Jeunes travailleuses, 1974
Ink and color on silk, signed and dated upper left, titlled and dated on the back
25 5/8 x 10 5/8 in.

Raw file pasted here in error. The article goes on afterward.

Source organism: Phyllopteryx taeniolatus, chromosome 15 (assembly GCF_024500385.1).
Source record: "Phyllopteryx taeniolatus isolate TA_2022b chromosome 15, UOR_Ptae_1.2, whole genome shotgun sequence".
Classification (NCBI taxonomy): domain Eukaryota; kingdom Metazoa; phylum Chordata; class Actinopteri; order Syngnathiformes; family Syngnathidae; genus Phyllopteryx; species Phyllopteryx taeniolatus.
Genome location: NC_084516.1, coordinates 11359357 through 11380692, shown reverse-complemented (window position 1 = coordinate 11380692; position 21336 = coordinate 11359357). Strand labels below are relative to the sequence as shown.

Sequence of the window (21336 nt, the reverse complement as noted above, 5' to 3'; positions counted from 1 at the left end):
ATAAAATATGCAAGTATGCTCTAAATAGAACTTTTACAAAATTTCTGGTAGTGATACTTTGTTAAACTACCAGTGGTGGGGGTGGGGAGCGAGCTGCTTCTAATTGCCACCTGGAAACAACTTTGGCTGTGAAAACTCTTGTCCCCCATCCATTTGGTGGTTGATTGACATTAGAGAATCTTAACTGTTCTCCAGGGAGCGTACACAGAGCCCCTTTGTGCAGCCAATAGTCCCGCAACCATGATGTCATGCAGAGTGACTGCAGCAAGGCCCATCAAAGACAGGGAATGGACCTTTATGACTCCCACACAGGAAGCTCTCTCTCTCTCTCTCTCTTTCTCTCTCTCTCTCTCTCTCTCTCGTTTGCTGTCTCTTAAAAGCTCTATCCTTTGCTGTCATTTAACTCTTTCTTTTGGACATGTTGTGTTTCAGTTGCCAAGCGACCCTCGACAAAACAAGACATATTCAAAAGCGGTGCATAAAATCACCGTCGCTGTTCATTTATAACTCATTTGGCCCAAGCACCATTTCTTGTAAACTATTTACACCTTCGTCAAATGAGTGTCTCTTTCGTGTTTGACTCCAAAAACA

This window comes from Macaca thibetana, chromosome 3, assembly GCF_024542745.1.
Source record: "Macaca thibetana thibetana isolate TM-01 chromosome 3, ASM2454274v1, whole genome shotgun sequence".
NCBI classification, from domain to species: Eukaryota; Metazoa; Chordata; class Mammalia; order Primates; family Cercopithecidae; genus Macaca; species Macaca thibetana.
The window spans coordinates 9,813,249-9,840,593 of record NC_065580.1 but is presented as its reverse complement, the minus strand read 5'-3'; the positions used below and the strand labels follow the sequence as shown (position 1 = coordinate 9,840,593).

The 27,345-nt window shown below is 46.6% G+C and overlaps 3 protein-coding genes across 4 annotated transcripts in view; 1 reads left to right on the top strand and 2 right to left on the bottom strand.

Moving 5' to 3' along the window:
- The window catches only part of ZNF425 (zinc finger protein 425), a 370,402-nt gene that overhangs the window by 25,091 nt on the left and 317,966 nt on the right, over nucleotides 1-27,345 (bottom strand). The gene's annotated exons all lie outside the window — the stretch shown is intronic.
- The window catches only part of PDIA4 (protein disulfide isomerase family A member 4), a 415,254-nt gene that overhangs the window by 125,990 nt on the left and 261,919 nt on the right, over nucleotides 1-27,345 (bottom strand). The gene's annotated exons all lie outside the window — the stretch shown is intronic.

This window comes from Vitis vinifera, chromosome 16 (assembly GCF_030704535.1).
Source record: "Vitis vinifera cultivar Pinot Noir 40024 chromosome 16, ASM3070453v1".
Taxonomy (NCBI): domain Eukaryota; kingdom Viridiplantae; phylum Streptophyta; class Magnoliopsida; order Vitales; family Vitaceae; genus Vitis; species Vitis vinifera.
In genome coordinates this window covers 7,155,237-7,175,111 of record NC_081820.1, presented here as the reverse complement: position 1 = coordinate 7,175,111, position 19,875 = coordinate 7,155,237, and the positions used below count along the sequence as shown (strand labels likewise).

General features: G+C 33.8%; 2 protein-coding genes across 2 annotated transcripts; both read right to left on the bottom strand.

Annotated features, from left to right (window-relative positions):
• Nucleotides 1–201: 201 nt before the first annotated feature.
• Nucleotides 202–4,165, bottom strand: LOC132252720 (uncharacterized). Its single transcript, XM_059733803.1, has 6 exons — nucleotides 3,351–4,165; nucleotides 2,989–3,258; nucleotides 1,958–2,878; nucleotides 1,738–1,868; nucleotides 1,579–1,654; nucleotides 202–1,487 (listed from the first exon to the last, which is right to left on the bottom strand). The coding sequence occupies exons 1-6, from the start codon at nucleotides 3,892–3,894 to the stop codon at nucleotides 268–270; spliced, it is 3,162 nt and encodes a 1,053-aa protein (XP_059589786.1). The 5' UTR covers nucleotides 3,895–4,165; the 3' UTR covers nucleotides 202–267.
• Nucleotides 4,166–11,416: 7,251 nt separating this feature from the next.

The artist is very politically committed, and focuses on representing Vietnamese workers. Affected by the years of war and the many orphans, Mai Trung Thứ collaborated with UNICEF by participating in the “Aid to Unfortunate Children” campaign between 1960 and 1965. Making children one of his main subjects, he was supported by gallery owner Jean-François Apesteguy who offered him an exhibition at the Péristyle Gallery in Paris, named Les enfants de Mai Thu in 1963. His talent for capturing the innocence and candor of children was noticed and appreciated by the public. This ink on silk depicts two young working girls in 1974, at the end of the Vietnam war. The two young girls wear a hat of latanier leaves, the nón tơi, typical in Vietnam. They both hold it in their hands while posing for the artist. Their traditional clothing is of great simplicity and is held in place by colored belts, which can be seen sticking out of their tunics. Colors of the outfit of the two children contrast with the checkered scarf. Mai Trung Thứ sought to produce a complete work, also passing through the making of an original and unique frame, rigorously adapted to each painting. The homage to Vietnamese culture is also made through the choice of medium, made of ink and gouache on silk. Mai Trung Thứ excels in this typically Far Eastern technique. Discovered during his apprenticeship at the Indochina School of Fine Arts, he has never stopped using it, proudly displaying his eternal love for Vietnam.